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The Constitution On Life Support: Day 2

27 March 2012 @ 13:45

The second day of arguments before The Supreme Court on Obamacare have concluded.

The question before The Court is whether to take The Constitution Of The United States Of America off life support.

Over at Bench Memos, Carrie Severino has filed a report. A highlight:

Justice Kennedy was particularly concerned because, as he put it, the government bears a “heavy burden of justification” when a law “changes the relationship of the individual to government in a unique way.” From my reading, General Verrilli didn’t ultimately convince them, and Justice Kennedy returned to the issue several times. He asked whether the administration’s argument had any limits “at all,” and noted that the mandate “requires the individual to do an affirmative act,” a completely novel type of law.

The Chief Justice and Justice Scalia were most vocal on this issue, the Chief declaring that “all bets are off” if they accept the expansive interpretation advanced by the administration.

Perhaps Justice Kennedy was channeling his inner-Mark Steyn, who has been warning us for several years that the Individual Mandate does significantly alter the relationship between individuals and the government. If the government can force each and everyone of us to purchase health insurance and it is interpreted that The Constitution allows it, then there is nothing to stop the government from ordering us to do anything it wants. That would overturn and murder The Constitution because it would change our national government from one restricted to the powers enumerated in The Constitution to one of arbitrary powers [ie: subject to the whim of it's elected and appointed officials]. The government of The United States would become Frankenstein Unbound.

The transcript for today’s session may be found here [the audio is here], and for yesterday’s here [warning: they are in PDF format]. I’m sure C-SPAN will be broadcasting today’s session several times in the next twelve or so hours.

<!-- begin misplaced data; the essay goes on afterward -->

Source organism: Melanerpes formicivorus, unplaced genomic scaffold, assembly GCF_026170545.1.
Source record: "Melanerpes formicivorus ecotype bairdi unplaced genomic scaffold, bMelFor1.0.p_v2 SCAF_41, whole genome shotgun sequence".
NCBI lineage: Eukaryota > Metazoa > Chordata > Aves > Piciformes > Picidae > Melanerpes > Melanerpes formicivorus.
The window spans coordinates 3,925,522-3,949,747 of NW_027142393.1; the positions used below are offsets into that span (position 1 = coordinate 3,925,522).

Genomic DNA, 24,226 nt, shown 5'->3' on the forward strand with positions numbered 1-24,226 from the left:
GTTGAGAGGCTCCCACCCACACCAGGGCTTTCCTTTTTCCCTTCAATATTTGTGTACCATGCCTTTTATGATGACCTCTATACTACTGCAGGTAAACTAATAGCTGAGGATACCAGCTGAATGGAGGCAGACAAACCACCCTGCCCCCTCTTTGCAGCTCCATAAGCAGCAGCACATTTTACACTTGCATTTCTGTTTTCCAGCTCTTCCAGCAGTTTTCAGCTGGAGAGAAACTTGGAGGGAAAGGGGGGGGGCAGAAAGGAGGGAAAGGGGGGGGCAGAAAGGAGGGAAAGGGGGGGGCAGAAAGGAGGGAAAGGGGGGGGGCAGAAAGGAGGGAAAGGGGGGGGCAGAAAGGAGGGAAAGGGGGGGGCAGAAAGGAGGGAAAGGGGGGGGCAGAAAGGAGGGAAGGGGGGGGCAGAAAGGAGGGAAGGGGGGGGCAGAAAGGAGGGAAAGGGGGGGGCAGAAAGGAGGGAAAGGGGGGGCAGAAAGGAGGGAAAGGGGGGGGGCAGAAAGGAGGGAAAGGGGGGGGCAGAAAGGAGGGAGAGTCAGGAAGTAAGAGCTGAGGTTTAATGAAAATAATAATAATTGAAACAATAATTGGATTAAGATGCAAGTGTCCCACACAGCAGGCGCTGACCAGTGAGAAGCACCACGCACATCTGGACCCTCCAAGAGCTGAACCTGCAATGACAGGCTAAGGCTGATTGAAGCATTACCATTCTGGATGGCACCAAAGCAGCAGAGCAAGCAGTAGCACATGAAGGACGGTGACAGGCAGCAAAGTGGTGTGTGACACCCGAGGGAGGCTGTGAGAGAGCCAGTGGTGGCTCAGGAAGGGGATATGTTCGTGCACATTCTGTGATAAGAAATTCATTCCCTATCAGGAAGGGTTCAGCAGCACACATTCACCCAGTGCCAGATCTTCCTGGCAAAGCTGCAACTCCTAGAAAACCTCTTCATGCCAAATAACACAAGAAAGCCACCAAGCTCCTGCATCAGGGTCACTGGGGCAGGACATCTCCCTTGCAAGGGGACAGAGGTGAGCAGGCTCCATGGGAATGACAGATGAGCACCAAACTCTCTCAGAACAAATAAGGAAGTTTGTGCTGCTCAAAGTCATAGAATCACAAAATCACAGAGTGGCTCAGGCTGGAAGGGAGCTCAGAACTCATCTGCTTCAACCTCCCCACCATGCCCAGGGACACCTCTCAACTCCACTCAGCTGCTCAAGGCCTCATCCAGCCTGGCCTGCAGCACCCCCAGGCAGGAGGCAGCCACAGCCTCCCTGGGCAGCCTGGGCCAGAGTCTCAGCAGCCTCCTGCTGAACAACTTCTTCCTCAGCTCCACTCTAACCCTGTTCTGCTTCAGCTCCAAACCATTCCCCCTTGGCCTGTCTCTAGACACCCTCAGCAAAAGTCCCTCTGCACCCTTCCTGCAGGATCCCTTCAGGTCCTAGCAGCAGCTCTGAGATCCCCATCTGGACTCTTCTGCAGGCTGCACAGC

Over at the SCOTUS Blog, Lyle Denniston has up his analysis:

If Justice Anthony M. Kennedy can locate a limiting principle in the federal government’s defense of the new individual health insurance mandate, or can think of one on his own, the mandate may well survive. If he does, he may take Chief Justice John G. Roberts, Jr., and a majority along with him. But if he does not, the mandate is gone….

One other commentator speculated [I apologize for not remembering who it was] that Chief Justice Roberts might go along with the majority in order to be able to write the opinion more narrowly in an effort to save The Constitution [my words]. I’m very skeptical that even such a smart man as the CJ is could pull it off, especially well-enough to deter the Leftists in the Congress.

There was an excellent column by George Will [how often do I say that] in the Sunday New York Post on the amicus brief filed by Elizabeth Price Foley and Steve Simpson of the Institute For Justice. This is worth quoting from at length:

Hitherto, most attention has been given to whether Congress, under its constitutional power to regulate interstate commerce, may coerce individuals into engaging in commerce by buying health insurance. Now the Institute for Justice, a libertarian public-interest law firm, has focused on this fact: The individual mandate is incompatible with centuries of contract law. This is so because a compulsory contract is an oxymoron.